I've been meaning to write this post for awhile- I started it several months ago, but had trouble finishing it when I heard Sable Starr had died of cancer in April. Somehow it seemed distasteful to discuss someone who had just passed solely in terms of the clothes they had worn as a teenager. This post is going to be longer than what I had originally planned, but I feel that she deserves some greater detail.
Lori Maddox, Dave Hill from Slade and Sable Starr in 1973.
For those who don't know, Sable Starr was pretty much the Super Groupie of the 1970s LA scene. Pamela Des Barres and Bebe Buell might be more famous, but Sable was the real deal. Born Sable Shields in Palos Verdes in 1958, she started going out on the scene as a 12 year old and lost her virginity to Iggy Pop at 13. Sable instantly became the queen of the new scene that sprang out of Rodney Bingenheimer's English Disco and the Whiskey A Go Go with every visiting rock star eager to meet her. She had affairs with everyone- Led Zeppelin, T-Rex, David Bowie and many more.
Queenie, Shray Mecham ('Star Magazine' model) and Sable at Rodney's 'English Disco', from "Star" Magazine last issue, July 1973.
When she learned that the New York Dolls were coming to town in 1973 Sable got all of her friends together to buy them gifts to surprise them. She bought Johnny Thunders Frederick's of Hollywood silver lingerie, and when they met they quickly fell in love. Renouncing her groupiedom (at 15!), she moved to New York to be with him and they got an apartment together. Their happiness did not last too long due to his jealous rages and increasing heroin use. His psychotic moods led Sable to slit her wrists, but was found in time and then sent back to her parents. Thunders and Starr continued their dysfunctional relationship, causing her to run away to Atlanta where she met Keith Richards. Johnny continued to pursue her so she went back to live with him in New York until their relationship ended in 1974. Of him, she said, "We didn't work it out, but we planned to marry. I even got pregnant, but had an abortion. He wanted to change me: Johnny is Italian, he wanted me to stay at home all the time. He made me feel bad, 'cause I was a hot girl and suddenly I was the lady of the house".
After this she began to split her time between LA, living with her parents or her sister (who was dating Iggy), and NY, where she stayed with Debbie Harry or Nancy Spungen (her best friend and a notorious Sable-wannabe). Sable stayed friends with Johnny, who introduced her to his band mate Richard Hell- the two fell in love and she moved full time to New York. After they broke up she moved home and gave up the scene forever, at age 17. For the last few years she has lived in Nevada as a croupier with her two kids, until she succumbed to brain cancer this spring.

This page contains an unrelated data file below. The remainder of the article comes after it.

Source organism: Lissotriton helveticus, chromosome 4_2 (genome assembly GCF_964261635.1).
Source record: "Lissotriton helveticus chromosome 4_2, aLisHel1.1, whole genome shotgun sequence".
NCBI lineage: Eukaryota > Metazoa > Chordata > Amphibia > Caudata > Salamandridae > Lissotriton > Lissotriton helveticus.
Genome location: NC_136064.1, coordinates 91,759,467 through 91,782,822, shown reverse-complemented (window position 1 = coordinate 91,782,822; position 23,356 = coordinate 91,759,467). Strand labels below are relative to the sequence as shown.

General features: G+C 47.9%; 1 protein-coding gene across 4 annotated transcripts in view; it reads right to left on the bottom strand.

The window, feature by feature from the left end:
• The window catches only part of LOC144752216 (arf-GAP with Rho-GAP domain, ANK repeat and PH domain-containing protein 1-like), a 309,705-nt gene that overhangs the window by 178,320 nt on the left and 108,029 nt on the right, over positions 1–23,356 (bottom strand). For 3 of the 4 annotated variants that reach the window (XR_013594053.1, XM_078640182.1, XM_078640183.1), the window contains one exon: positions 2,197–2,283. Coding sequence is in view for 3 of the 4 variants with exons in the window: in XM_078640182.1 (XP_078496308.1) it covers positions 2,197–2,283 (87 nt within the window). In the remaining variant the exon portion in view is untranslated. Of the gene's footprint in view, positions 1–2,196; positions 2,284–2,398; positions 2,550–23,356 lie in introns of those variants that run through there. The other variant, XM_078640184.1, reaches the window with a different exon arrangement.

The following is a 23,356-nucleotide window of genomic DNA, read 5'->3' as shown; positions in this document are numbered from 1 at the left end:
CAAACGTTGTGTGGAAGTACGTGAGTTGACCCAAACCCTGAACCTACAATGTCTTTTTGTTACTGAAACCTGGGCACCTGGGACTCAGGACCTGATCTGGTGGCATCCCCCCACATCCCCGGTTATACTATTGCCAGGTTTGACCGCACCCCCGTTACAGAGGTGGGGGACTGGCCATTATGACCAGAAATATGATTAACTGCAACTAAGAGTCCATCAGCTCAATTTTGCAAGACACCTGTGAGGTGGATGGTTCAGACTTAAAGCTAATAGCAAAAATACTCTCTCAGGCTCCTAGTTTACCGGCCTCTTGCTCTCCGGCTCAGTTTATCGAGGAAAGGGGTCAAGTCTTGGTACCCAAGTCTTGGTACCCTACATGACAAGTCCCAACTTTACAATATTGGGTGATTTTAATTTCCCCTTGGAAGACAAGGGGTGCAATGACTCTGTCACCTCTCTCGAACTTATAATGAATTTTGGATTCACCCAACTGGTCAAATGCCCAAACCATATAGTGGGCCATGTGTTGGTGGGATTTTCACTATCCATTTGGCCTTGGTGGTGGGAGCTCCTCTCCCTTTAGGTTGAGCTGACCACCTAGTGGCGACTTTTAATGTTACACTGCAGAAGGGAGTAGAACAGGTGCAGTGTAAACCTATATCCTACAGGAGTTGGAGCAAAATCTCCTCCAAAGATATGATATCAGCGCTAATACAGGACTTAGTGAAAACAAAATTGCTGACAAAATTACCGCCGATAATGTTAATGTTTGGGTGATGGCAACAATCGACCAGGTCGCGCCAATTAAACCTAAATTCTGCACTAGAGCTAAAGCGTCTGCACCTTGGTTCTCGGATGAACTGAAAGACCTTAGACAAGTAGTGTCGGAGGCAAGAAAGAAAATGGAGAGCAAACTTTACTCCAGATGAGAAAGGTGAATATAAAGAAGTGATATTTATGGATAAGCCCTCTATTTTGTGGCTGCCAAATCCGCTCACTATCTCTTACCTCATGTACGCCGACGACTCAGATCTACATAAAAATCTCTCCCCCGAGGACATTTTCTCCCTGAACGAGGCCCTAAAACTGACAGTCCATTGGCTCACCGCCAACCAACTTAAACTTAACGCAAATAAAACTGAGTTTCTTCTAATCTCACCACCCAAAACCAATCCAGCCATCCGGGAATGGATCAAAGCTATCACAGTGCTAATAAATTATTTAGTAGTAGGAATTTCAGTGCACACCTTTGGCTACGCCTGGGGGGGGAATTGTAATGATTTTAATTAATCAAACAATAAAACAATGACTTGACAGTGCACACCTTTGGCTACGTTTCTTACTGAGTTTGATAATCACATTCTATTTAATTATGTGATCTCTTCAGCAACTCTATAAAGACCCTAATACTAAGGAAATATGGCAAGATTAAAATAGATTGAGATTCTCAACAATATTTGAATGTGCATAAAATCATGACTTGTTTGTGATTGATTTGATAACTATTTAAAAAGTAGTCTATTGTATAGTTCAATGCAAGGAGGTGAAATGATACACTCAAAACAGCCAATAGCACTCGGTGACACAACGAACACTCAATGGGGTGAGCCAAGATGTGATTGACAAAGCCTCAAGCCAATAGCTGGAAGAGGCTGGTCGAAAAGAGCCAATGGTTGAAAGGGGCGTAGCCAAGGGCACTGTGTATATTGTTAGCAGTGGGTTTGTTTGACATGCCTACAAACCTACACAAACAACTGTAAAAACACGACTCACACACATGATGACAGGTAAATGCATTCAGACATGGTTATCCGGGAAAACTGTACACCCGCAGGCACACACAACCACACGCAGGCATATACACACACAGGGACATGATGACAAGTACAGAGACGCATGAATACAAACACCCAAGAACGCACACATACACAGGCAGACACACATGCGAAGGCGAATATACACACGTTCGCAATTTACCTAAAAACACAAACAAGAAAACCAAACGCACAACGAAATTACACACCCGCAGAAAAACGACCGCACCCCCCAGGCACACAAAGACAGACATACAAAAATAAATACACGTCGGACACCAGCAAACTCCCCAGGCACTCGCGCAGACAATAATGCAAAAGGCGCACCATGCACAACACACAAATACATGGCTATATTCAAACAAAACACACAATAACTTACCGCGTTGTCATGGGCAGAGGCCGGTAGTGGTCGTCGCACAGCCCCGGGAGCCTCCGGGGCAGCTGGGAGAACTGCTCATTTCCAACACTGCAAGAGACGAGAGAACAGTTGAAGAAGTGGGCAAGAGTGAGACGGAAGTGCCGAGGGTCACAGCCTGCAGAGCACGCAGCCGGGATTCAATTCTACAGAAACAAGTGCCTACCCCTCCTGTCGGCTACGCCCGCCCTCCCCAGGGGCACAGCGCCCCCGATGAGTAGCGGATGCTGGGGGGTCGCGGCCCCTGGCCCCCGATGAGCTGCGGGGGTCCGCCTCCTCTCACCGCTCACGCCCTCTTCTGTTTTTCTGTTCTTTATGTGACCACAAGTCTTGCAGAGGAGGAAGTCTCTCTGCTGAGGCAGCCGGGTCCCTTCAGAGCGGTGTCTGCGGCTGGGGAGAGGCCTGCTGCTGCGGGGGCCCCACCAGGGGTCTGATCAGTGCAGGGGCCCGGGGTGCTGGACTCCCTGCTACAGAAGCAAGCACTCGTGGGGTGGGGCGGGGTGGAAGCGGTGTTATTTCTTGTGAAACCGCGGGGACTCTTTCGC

Debbie Harry and Sable at the Whisky A Go Go in 1980.
Her story is quite something when you consider that it all happened over such a short time period and to someone so young. From the later interviews I read with her she came out remarkably well-adjusted, and from what I know of her at the time Sable was like a ray of sunshine in the scene. In all of the photos of her she glows with youth and excitement, all the time wearing amazing outfits. Fashion for her was all about attention grabbing outfits, lots of glamour so she wore tons of bootie shorts, sequins, 1940s furs and hats, metallic platforms and leotards all topped off with her mane of blonde curls.
"The crowd at the club ranged in age from twelve to fifteen... nymphet groupies were stars in their tight little world. Some dressed like shirley temple; others wore dominatrix outfits or 'hollywood underwear,' a knee-length shirt, nylon stockings, and garter belts. These stargirls streaked their hair chartreuse and like to lift their skirts to display their bare crotches." David Bowie
Sable and Lori Maddox in 1973.
Johnny Thunders and Sable in 1973.
Sable and Iggy Pop in 1973.
Sable at John Bonham's 24th birthday with Lori Maddox, Robert Plant, John Paul Jones, Jimmy Page, John Bonham, Morgana Welch, Tyla, Rodney Binghenheimer, Peter Grant and Queenie Glam at Rodney's "Rainbow Bar and Grill" in April 1972.
Sable and Johnny at the Whisky in 1973.
I have many more pictures- it was hard just to choose a few!